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Date posted: 06th October 2023

06th October 2023

What Factors Are Contributing to Burnout in Your Organization?

What Factors Are Contributing to Burnout in Your Organization?

Organizations are facing unprecedented levels of burnout, leading to “quiet quitting,” reduced innovation, and higher healthcare costs. Collaborative demands, referred to as the collaborative footprint, have increased over the past 15 years, causing stress due to potential misunderstandings, imbalances, and more. One form of this stress is “microstress” from routine interactions. Leaders can reduce microstress by addressing four key questions: reducing structural complexity, ensuring workflows make sense, avoiding excessive team proliferation, and instilling a sense of purpose in everyday interactions. Reducing microstress leads to a healthier and more productive work environment.

From the original article written by Rob Cross, Karen Dillon, and Martin Reeves and published in the Harvard Business Review.

Organizations around the world are experiencing unprecedented levels of burnout, which is creating a significant — and under-recognized — cost to organizations in the form of quiet quitting, reduced innovation, and even spiraling healthcare costs. Many people are quick to point to an increase in overall workload as the culprit. But our research shows that the work itself has not increased so much as the collaborative demands of the work.

By that, we mean the volume and frequency of the collaborations that people have to engage in to complete the work — what we call the collaborative footprint — have risen over the past decade and a half, bringing exponential opportunities for stress. This comes through the increased potential for misunderstanding, misalignment, and imbalances of workload and capacity, among other things. All of this combines to create a battering of everyday stresses.

One form of this stress is the one we call “microstress” — small moments of stress from interactions with colleagues that feel routine but whose cumulative toll is enormous. Our research into high performers has made clear the destructive impact of unchecked microstress, both on individuals and on teams. At the team level, this form of stress propagates through networks and relationships.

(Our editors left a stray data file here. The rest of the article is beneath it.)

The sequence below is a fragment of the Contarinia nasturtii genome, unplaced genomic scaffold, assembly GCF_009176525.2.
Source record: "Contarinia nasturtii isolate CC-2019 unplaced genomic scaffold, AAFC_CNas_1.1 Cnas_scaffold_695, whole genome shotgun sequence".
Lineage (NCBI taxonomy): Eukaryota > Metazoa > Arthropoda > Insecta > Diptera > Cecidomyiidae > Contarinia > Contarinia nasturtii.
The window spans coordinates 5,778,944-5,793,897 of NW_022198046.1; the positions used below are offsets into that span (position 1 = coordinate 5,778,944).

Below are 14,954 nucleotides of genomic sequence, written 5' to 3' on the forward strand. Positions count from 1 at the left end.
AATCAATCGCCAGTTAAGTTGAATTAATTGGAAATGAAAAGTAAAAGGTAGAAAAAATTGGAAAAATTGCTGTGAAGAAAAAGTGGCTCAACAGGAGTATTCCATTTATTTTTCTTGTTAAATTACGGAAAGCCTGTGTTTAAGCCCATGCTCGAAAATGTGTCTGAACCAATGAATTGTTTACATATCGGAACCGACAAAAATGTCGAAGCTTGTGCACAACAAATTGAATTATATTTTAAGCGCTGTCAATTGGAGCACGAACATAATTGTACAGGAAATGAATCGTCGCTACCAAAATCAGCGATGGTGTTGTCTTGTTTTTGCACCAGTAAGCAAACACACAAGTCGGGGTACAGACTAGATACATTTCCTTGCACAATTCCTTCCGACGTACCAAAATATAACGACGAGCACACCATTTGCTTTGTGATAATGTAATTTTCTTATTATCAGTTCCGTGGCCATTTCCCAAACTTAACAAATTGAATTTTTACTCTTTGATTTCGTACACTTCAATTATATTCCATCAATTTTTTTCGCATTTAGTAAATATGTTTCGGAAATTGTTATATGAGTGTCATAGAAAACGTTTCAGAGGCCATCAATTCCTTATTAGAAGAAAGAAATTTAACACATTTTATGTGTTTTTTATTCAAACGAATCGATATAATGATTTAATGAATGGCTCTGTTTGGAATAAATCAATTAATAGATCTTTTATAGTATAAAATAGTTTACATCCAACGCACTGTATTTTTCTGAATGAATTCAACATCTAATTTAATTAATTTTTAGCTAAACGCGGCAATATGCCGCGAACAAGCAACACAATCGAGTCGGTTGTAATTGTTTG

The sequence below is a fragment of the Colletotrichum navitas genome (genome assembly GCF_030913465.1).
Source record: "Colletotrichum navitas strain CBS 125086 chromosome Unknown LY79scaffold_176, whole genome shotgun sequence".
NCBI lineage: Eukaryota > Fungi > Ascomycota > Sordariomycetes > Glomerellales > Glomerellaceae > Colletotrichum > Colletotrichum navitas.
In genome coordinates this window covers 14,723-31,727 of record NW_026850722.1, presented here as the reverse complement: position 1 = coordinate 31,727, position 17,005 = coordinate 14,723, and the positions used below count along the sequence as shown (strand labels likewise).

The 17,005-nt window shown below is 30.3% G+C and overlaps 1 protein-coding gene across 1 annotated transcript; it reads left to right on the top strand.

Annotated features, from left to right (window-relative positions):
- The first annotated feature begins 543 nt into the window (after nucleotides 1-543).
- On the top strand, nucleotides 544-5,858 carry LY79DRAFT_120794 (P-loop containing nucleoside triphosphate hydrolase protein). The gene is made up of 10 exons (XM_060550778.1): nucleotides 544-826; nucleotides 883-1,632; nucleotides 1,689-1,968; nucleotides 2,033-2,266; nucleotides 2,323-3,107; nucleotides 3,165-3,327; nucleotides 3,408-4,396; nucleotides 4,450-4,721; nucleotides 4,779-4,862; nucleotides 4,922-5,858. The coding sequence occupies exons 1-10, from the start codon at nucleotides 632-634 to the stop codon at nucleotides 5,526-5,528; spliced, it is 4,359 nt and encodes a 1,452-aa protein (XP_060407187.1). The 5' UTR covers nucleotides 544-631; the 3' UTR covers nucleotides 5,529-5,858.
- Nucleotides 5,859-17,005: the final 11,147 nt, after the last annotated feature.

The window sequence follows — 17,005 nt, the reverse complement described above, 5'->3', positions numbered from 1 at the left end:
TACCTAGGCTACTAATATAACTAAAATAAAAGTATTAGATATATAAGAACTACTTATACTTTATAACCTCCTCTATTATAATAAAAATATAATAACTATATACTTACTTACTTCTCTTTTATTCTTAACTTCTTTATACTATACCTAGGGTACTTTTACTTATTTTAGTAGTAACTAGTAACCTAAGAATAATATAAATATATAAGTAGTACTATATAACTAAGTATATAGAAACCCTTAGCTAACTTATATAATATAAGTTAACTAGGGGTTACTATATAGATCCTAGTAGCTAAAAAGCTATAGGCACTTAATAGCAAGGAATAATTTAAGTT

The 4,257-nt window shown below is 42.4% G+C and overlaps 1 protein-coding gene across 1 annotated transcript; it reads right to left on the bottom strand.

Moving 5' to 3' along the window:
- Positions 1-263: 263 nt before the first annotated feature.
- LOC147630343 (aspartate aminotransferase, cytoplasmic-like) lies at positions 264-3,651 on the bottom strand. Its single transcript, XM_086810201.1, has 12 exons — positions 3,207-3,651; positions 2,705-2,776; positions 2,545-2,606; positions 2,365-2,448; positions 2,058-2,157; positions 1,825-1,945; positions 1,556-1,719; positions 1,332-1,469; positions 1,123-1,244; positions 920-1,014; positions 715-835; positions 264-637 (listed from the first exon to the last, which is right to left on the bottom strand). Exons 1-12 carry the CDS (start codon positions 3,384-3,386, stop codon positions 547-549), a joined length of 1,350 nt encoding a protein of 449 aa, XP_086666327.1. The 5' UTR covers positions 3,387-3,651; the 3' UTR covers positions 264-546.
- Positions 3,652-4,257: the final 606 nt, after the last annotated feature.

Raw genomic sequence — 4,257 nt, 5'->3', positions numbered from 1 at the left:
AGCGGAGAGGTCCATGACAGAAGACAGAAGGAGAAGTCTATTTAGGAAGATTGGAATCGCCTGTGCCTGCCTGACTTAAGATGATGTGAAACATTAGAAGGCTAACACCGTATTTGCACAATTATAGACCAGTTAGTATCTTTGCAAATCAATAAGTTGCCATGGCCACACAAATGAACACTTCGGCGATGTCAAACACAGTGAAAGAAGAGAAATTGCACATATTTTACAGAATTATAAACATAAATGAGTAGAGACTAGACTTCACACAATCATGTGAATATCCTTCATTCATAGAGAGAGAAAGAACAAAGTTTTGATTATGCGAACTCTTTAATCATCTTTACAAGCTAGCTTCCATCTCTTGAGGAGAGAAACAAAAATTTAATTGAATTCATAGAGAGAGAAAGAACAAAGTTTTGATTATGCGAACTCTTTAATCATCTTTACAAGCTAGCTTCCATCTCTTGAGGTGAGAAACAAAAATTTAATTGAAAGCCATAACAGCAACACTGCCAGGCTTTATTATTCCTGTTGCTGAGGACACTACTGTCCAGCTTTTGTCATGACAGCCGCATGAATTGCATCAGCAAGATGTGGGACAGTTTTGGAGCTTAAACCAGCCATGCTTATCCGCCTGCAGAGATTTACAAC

It may seem challenging to find ways to reduce stress on teams that are overloaded with deliverables, but leaders have more tools at their disposal than they may realize. Instead of relying only on coaching on individual coping strategies, leaders can look for systemic improvement in the collective working environment. We have identified four overlooked collective strategies that leaders can implement for reducing microstress. Here are the four key questions you need to ask.

Can we reduce structural complexity?

For decades organizations have been building organizational complexity — not only in expanding spans and layers in traditional hierarchical structures (expanding the number of direct reports to reduce layers between the front line and the C-suite), but also in moving to matrixed, networked, or other more agile ways of working. While new these structures can be effective at increasing flexibility, they have also unintentionally introduced complexity by multiplying the required number of interactions per employee. We routinely see organizations adopting advice to move to structures with consistent spans of control (the number of people one is responsible for managing) of eight people. But such efforts to improve efficiency don’t consider the collaborations required to do the work. The collaborative footprint of work — which has risen 50% or more in the past 15 years, according to Rob Cross’s research — is creating exponential opportunities for small stresses to run rampant in any organization. Unchecked, such complexity, can easily accumulate, triggering a proliferation of microstresses.